Mumbai: The RBI said state-owned SBI, along with private sector lenders ICICI Bank and HDFC Bank continue to be Domestic Systemically Important Banks (D-SIBs) or institutions which are ‘too big to fail’.
SIBs are subjected to higher levels of supervision so as to prevent disruption in financial services in the event of any failure.
The Reserve Bank had issued the framework for dealing with D-SIBs in July 2014.
The D-SIB framework requires the central to disclose the names of banks designated as D-SIBs starting from 2015 and place these lenders in appropriate buckets depending upon their Systemic Importance Scores (SISs).
“SBI, ICICI Bank, and HDFC Bank continue to be identified as Domestic Systemically Important Banks (D-SIBs), under the same bucketing structure as in the 2018 list of D-SIBs,” RBI said.
The additional Common Equity Tier 1 (CET1) requirement for D-SIBs was phased-in from April 1, 2016 and became fully effective from April 1, 2019. The additional CET1 requirement will be in addition to the capital conservation buffer, the central bank said.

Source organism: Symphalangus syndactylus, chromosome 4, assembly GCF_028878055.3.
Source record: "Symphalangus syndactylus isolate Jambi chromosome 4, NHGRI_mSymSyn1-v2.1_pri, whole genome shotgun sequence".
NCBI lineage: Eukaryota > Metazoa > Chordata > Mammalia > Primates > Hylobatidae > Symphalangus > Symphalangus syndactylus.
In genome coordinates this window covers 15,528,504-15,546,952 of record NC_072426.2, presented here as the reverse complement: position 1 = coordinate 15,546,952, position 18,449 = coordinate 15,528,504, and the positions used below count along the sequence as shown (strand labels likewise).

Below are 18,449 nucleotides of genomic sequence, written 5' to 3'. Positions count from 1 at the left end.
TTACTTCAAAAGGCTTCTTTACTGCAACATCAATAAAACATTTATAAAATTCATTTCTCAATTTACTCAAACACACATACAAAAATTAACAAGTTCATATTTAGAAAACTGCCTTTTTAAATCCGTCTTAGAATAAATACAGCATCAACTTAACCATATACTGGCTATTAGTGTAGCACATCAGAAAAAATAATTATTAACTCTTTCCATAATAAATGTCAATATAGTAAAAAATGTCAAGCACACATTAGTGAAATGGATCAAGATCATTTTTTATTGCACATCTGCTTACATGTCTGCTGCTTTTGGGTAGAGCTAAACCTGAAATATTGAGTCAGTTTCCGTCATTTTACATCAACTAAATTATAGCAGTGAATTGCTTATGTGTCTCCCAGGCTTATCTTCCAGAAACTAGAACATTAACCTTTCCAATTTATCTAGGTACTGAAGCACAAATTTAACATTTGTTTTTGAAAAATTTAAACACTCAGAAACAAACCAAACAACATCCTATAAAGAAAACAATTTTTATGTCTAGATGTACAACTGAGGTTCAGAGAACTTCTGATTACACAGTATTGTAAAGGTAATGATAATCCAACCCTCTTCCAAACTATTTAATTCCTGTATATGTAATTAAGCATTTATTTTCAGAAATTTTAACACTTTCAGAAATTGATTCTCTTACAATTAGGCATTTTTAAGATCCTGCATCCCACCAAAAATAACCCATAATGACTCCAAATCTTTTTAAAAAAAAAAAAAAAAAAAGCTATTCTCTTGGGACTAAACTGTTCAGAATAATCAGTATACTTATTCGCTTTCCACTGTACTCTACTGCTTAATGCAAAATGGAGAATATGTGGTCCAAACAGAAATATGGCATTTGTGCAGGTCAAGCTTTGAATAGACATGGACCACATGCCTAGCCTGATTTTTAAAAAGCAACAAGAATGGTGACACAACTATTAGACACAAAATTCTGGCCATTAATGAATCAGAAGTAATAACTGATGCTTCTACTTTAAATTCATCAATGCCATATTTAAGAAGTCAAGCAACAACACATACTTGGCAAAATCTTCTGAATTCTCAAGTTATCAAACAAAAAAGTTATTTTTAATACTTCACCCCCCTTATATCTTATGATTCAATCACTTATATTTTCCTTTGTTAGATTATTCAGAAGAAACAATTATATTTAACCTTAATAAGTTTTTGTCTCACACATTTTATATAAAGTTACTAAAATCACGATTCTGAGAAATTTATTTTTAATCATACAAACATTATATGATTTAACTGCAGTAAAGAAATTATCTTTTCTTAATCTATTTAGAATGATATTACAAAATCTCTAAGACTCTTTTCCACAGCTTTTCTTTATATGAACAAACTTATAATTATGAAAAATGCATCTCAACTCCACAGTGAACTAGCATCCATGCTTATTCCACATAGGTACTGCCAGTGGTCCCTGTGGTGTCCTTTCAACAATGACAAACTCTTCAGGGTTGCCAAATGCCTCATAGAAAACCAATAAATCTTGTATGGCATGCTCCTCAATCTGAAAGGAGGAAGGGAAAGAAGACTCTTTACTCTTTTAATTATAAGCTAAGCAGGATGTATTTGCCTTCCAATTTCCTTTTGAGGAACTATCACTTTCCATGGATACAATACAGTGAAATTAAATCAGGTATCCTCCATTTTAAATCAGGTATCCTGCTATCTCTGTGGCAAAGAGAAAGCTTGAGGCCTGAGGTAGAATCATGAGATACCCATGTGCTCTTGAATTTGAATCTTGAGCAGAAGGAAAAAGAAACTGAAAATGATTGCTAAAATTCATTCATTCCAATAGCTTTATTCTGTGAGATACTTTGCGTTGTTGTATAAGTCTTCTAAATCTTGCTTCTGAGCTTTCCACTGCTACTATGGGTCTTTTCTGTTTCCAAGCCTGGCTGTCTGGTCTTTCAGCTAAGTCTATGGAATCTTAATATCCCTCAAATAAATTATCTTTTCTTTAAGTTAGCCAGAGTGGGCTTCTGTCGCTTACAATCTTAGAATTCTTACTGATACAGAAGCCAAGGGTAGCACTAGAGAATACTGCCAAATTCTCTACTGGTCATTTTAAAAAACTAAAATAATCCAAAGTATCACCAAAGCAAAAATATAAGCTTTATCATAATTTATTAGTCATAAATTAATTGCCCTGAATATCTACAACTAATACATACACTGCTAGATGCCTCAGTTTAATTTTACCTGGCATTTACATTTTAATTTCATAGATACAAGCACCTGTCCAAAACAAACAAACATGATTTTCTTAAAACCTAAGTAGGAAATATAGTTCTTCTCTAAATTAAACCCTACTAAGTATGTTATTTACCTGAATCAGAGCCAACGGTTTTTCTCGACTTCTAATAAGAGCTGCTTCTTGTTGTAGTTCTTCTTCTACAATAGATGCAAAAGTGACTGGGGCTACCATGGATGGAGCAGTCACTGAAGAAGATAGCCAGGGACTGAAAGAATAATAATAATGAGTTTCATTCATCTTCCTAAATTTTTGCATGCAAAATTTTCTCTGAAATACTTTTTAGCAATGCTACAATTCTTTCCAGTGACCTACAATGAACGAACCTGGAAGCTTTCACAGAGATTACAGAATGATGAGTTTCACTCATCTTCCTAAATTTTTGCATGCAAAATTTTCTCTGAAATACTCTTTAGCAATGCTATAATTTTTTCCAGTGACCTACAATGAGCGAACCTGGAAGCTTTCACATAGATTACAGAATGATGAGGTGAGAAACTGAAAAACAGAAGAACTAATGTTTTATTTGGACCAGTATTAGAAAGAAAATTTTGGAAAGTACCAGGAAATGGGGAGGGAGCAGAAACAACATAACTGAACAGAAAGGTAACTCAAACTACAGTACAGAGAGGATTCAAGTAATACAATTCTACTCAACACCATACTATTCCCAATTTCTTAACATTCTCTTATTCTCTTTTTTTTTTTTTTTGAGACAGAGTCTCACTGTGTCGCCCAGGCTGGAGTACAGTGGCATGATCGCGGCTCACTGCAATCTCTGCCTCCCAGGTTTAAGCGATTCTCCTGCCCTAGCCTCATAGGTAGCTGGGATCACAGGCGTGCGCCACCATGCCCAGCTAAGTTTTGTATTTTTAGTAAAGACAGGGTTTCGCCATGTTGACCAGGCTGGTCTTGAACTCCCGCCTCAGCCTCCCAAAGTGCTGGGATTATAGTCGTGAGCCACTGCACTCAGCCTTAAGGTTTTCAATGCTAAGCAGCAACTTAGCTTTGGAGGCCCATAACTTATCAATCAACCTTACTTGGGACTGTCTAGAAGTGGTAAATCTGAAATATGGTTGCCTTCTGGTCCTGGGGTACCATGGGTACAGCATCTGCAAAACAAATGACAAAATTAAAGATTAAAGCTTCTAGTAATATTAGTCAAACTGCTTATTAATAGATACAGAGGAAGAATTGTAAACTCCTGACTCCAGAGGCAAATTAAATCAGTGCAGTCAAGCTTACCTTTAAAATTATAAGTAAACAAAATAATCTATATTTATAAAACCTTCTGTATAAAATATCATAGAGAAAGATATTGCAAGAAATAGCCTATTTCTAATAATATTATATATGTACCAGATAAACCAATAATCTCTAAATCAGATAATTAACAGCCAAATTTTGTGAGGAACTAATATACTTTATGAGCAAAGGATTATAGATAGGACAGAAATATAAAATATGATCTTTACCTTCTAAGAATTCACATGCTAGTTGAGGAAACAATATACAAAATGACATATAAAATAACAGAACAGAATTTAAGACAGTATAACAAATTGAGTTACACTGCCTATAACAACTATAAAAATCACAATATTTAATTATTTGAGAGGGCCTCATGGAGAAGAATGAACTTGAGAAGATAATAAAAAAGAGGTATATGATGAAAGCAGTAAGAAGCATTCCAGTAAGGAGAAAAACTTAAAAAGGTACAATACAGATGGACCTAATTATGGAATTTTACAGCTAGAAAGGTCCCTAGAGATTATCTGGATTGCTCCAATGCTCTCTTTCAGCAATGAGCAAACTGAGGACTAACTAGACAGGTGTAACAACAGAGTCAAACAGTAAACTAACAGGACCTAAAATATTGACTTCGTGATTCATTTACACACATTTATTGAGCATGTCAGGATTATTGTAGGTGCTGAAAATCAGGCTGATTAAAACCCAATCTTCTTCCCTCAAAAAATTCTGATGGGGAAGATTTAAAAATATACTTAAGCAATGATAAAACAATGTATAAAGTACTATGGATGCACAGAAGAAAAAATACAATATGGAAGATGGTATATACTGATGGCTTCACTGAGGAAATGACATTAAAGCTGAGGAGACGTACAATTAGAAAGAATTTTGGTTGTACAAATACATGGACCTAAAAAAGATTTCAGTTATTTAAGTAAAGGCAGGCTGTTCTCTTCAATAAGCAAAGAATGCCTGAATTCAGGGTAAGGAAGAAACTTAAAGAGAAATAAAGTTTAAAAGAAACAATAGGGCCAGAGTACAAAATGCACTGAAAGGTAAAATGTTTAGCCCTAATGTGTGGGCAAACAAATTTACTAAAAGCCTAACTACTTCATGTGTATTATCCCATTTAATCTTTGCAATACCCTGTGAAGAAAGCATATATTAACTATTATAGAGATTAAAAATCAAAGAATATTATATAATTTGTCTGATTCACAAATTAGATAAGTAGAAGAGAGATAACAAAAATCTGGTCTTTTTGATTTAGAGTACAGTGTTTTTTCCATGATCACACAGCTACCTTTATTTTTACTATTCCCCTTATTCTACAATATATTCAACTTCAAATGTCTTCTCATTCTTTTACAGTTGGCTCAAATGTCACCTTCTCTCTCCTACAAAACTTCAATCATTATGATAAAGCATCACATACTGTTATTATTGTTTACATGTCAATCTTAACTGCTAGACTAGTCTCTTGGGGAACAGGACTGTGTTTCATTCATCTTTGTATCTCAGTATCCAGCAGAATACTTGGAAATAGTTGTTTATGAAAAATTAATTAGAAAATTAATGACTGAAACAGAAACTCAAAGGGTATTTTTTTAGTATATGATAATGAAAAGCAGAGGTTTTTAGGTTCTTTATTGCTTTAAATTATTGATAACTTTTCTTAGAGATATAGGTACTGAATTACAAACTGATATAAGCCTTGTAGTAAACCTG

The additional CET1 requirement as a percentage of Risk Weighted Assets (RWAs) in case of the State Bank of India (SBI) is 0.6 per cent, while for the other two banks it is 0.2%.
Based on the bucket in which a D-SIB is placed, an additional common equity requirement has to be applied to it.
In case a foreign bank having branch presence in India is a Global Systemically Important Bank (G-SIB), it has to maintain additional CET1 capital surcharge in the country as applicable, proportionate to its RWAs.
SIBs are seen as ‘too big to fail (TBTF)’, creating expectation of government support for them in times of financial distress. These banks also enjoy certain advantages in funding markets.
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